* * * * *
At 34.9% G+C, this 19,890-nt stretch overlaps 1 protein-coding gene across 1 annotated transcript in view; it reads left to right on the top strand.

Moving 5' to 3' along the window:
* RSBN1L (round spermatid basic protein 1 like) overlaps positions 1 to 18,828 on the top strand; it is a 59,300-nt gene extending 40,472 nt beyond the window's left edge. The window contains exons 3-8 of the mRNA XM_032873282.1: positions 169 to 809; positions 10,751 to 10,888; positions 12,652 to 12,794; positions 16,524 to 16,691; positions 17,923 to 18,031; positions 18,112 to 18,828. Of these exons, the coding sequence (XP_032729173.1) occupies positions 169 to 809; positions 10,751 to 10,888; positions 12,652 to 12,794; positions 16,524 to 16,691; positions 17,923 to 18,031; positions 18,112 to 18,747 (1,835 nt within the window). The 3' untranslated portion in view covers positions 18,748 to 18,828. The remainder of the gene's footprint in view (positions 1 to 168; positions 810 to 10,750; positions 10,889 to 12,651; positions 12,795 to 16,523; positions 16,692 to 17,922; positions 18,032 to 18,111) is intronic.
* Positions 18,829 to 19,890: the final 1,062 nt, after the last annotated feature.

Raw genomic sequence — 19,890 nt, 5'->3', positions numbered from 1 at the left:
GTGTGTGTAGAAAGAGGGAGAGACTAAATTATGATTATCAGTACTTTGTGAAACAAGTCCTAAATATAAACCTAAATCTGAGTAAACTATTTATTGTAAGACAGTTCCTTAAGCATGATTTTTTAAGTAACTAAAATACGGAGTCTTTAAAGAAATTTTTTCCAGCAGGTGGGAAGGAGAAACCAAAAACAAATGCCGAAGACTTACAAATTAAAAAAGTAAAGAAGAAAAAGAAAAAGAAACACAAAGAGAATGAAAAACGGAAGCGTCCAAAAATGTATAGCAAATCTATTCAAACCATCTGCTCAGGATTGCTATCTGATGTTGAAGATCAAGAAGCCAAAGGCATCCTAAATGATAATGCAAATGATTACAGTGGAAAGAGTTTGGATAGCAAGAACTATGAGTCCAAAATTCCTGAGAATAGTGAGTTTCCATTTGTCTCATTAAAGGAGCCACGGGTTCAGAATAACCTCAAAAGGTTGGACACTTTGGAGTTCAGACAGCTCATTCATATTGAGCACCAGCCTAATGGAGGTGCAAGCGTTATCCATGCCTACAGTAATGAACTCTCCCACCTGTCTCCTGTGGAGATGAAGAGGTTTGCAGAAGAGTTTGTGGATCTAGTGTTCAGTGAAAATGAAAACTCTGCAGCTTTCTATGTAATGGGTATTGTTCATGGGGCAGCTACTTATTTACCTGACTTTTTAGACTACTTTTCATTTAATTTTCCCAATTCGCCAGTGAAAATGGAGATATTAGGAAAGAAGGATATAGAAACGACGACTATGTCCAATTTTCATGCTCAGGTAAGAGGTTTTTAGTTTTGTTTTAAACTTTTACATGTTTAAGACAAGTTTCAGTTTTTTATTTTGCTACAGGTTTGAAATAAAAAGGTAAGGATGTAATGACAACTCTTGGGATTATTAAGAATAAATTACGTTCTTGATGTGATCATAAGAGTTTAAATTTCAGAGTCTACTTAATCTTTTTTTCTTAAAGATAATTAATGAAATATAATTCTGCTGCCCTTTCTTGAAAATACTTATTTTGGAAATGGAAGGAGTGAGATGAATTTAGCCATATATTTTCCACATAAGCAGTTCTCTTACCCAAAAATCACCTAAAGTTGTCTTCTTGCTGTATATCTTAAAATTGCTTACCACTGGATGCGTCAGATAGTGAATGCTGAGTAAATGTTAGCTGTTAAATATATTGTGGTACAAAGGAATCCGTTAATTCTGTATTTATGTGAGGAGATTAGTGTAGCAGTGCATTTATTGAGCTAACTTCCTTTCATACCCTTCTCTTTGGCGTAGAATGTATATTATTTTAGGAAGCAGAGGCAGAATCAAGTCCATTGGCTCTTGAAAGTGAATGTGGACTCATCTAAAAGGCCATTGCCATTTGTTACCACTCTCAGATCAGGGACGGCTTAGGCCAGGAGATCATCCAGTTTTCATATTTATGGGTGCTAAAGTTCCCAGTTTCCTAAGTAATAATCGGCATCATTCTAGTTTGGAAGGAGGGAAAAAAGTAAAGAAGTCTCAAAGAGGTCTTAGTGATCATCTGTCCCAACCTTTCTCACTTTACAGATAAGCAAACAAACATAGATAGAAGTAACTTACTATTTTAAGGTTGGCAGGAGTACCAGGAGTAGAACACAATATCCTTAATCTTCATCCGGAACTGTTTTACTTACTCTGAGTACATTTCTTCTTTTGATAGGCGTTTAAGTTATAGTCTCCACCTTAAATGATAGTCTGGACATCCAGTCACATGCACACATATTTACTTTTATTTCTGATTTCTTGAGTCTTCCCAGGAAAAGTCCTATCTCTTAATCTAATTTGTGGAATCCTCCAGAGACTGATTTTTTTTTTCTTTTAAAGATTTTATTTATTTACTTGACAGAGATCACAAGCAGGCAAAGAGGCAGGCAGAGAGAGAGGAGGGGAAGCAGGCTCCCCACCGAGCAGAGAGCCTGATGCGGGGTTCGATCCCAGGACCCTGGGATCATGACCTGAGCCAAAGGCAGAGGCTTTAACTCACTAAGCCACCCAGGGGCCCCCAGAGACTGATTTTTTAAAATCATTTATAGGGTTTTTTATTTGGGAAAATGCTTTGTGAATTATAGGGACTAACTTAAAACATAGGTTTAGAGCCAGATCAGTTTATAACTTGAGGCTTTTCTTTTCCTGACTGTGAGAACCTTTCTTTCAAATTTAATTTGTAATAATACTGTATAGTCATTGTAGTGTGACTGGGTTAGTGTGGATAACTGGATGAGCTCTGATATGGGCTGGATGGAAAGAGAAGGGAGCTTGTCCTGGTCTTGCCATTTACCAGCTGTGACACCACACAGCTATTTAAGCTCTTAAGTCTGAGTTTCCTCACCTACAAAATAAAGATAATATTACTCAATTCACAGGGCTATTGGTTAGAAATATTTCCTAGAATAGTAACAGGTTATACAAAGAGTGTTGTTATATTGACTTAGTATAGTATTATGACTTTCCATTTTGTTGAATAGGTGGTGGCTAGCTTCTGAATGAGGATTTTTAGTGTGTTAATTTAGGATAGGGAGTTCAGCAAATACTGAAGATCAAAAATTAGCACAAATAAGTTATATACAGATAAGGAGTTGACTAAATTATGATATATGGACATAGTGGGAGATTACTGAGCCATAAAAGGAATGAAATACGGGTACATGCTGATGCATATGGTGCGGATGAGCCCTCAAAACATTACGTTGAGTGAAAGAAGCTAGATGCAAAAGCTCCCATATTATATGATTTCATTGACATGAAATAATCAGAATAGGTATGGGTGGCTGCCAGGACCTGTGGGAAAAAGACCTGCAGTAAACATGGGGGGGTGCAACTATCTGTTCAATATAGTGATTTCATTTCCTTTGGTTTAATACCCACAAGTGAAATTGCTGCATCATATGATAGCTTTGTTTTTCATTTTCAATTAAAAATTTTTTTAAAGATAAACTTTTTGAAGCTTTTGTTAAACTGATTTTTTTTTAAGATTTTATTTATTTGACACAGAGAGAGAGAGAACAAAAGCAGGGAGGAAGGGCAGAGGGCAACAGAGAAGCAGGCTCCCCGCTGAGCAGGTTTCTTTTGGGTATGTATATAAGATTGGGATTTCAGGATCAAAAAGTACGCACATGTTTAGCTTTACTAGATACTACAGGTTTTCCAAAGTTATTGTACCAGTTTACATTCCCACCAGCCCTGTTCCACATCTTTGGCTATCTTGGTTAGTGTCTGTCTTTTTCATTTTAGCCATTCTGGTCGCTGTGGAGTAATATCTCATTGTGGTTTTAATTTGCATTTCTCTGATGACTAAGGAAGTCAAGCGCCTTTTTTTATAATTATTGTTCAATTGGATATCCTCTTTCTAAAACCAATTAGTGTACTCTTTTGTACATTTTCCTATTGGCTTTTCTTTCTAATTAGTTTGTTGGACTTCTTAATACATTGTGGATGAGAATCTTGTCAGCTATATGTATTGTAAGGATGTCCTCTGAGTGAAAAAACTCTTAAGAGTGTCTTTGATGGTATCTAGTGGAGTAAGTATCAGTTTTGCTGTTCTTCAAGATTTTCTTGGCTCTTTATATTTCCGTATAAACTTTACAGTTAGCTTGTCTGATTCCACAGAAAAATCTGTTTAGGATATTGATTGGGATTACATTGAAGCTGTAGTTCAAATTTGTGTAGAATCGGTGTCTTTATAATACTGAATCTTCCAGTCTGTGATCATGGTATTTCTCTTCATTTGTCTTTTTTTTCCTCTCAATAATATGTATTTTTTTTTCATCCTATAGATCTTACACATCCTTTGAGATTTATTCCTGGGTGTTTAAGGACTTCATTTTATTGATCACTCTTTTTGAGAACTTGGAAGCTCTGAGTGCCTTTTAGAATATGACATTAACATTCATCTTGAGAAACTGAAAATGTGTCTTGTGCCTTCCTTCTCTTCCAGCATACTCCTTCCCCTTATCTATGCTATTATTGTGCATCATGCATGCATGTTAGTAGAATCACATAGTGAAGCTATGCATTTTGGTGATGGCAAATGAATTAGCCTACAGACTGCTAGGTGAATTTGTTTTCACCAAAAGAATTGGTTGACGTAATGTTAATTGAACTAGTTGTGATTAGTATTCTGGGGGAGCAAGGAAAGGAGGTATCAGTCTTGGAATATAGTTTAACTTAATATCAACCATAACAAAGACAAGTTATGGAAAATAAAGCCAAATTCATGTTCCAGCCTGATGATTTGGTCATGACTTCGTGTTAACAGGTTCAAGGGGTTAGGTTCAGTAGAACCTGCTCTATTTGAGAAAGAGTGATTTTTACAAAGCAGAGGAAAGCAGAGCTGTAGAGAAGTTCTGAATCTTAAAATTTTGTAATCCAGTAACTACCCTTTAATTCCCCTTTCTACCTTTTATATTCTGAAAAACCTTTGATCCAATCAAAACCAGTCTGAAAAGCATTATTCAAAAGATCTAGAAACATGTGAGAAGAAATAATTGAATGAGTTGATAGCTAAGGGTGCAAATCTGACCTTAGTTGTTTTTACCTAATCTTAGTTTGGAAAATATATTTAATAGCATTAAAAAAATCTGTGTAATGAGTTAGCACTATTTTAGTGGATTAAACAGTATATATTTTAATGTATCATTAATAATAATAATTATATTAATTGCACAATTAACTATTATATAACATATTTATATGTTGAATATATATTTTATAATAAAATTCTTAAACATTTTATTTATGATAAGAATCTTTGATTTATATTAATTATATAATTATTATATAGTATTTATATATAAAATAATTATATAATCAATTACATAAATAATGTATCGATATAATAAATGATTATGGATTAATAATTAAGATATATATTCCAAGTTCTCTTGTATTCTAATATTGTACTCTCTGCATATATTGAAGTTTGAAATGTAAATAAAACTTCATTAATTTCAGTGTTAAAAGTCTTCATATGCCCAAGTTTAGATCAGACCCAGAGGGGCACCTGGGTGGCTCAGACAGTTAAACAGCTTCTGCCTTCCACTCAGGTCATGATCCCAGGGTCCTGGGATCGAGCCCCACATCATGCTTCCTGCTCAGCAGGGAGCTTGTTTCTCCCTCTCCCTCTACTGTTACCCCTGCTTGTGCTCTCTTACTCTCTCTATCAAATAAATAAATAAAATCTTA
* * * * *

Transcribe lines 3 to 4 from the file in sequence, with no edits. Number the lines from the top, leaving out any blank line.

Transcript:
* RSBN1L (round spermatid basic protein 1 like) overlaps positions 1 to 18,828 on the top strand; it is a 59,300-nt gene extending 40,472 nt beyond the window's left edge. The window contains exons 3-8 of the mRNA XM_032873282.1: positions 169 to 809; positions 10,751 to 10,888; positions 12,652 to 12,794; positions 16,524 to 16,691; positions 17,923 to 18,031; positions 18,112 to 18,828. Of these exons, the coding sequence (XP_032729173.1) occupies positions 169 to 809; positions 10,751 to 10,888; positions 12,652 to 12,794; positions 16,524 to 16,691; positions 17,923 to 18,031; positions 18,112 to 18,747 (1,835 nt within the window). The 3' untranslated portion in view covers positions 18,748 to 18,828. The remainder of the gene's footprint in view (positions 1 to 168; positions 810 to 10,750; positions 10,889 to 12,651; positions 12,795 to 16,523; positions 16,692 to 17,922; positions 18,032 to 18,111) is intronic.
* Positions 18,829 to 19,890: the final 1,062 nt, after the last annotated feature.